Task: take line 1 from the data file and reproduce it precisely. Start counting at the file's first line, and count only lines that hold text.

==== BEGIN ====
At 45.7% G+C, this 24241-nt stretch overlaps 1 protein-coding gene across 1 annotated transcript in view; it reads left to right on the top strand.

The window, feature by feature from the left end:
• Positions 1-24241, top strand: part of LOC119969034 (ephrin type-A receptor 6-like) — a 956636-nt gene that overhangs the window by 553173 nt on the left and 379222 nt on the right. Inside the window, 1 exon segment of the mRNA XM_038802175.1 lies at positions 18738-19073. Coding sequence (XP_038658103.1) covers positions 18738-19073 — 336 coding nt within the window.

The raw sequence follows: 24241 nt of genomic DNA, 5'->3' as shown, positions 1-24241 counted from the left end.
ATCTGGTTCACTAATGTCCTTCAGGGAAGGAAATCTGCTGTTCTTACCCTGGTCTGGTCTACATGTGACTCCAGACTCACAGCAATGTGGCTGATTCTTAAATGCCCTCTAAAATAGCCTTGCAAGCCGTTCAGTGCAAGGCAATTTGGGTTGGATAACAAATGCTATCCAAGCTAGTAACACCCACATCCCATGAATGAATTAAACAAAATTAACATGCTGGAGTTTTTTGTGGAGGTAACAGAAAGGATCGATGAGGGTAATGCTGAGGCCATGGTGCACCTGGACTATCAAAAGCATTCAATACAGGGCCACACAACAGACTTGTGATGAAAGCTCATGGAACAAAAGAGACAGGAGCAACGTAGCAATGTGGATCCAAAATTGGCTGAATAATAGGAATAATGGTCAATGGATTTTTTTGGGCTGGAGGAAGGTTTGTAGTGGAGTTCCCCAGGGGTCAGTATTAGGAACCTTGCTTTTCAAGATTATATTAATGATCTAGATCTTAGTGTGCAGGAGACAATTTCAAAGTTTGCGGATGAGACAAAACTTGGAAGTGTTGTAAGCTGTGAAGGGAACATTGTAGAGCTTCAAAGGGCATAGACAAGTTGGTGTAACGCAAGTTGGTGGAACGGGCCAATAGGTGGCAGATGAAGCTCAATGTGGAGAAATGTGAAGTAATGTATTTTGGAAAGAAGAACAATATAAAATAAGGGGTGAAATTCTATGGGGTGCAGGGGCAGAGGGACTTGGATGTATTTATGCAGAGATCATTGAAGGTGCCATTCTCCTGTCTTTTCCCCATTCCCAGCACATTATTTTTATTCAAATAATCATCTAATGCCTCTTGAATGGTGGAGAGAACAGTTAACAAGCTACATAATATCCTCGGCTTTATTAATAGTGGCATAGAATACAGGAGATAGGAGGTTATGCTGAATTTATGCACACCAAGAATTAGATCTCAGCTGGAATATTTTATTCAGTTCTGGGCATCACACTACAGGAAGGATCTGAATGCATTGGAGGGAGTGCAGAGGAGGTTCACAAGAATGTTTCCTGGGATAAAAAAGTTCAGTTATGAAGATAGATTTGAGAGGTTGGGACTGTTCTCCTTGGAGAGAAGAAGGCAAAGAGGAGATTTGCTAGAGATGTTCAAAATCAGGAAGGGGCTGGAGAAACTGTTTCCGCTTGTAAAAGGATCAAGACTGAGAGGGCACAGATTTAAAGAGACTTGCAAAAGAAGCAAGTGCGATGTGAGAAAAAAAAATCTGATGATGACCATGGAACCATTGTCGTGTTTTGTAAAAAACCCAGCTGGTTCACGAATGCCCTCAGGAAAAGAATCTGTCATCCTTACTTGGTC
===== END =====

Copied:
At 45.7% G+C, this 24241-nt stretch overlaps 1 protein-coding gene across 1 annotated transcript in view; it reads left to right on the top strand.